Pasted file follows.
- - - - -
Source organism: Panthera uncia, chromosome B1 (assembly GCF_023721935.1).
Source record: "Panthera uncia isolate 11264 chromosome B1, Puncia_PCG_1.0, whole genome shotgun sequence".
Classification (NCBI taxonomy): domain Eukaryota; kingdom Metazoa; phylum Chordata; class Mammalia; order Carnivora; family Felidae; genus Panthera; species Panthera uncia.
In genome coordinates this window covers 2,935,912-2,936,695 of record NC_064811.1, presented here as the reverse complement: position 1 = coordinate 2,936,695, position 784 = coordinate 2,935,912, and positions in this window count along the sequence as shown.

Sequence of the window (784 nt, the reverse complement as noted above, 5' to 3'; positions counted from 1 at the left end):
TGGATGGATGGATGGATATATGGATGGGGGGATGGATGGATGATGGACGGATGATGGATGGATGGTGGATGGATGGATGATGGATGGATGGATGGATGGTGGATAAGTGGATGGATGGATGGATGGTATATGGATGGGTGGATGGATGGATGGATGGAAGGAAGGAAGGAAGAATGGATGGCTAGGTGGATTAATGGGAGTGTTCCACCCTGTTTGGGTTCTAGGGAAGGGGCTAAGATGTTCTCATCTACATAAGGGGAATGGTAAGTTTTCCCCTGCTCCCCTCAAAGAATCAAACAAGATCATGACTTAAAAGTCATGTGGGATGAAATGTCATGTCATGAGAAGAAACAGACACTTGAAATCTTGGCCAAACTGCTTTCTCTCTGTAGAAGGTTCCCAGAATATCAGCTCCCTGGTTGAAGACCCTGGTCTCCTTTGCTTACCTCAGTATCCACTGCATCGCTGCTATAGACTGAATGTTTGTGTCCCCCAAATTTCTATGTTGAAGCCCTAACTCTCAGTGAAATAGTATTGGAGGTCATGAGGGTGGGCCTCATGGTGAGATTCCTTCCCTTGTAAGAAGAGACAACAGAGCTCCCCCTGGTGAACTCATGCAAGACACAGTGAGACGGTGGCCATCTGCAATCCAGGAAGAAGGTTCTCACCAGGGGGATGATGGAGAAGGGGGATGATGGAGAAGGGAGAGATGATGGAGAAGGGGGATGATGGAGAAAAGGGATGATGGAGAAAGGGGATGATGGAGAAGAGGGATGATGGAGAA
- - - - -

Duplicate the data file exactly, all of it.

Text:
Source organism: Panthera uncia, chromosome B1 (assembly GCF_023721935.1).
Source record: "Panthera uncia isolate 11264 chromosome B1, Puncia_PCG_1.0, whole genome shotgun sequence".
Classification (NCBI taxonomy): domain Eukaryota; kingdom Metazoa; phylum Chordata; class Mammalia; order Carnivora; family Felidae; genus Panthera; species Panthera uncia.
In genome coordinates this window covers 2,935,912-2,936,695 of record NC_064811.1, presented here as the reverse complement: position 1 = coordinate 2,936,695, position 784 = coordinate 2,935,912, and positions in this window count along the sequence as shown.

Sequence of the window (784 nt, the reverse complement as noted above, 5' to 3'; positions counted from 1 at the left end):
TGGATGGATGGATGGATATATGGATGGGGGGATGGATGGATGATGGACGGATGATGGATGGATGGTGGATGGATGGATGATGGATGGATGGATGGATGGTGGATAAGTGGATGGATGGATGGATGGTATATGGATGGGTGGATGGATGGATGGATGGAAGGAAGGAAGGAAGAATGGATGGCTAGGTGGATTAATGGGAGTGTTCCACCCTGTTTGGGTTCTAGGGAAGGGGCTAAGATGTTCTCATCTACATAAGGGGAATGGTAAGTTTTCCCCTGCTCCCCTCAAAGAATCAAACAAGATCATGACTTAAAAGTCATGTGGGATGAAATGTCATGTCATGAGAAGAAACAGACACTTGAAATCTTGGCCAAACTGCTTTCTCTCTGTAGAAGGTTCCCAGAATATCAGCTCCCTGGTTGAAGACCCTGGTCTCCTTTGCTTACCTCAGTATCCACTGCATCGCTGCTATAGACTGAATGTTTGTGTCCCCCAAATTTCTATGTTGAAGCCCTAACTCTCAGTGAAATAGTATTGGAGGTCATGAGGGTGGGCCTCATGGTGAGATTCCTTCCCTTGTAAGAAGAGACAACAGAGCTCCCCCTGGTGAACTCATGCAAGACACAGTGAGACGGTGGCCATCTGCAATCCAGGAAGAAGGTTCTCACCAGGGGGATGATGGAGAAGGGGGATGATGGAGAAGGGAGAGATGATGGAGAAGGGGGATGATGGAGAAAAGGGATGATGGAGAAAGGGGATGATGGAGAAGAGGGATGATGGAGAA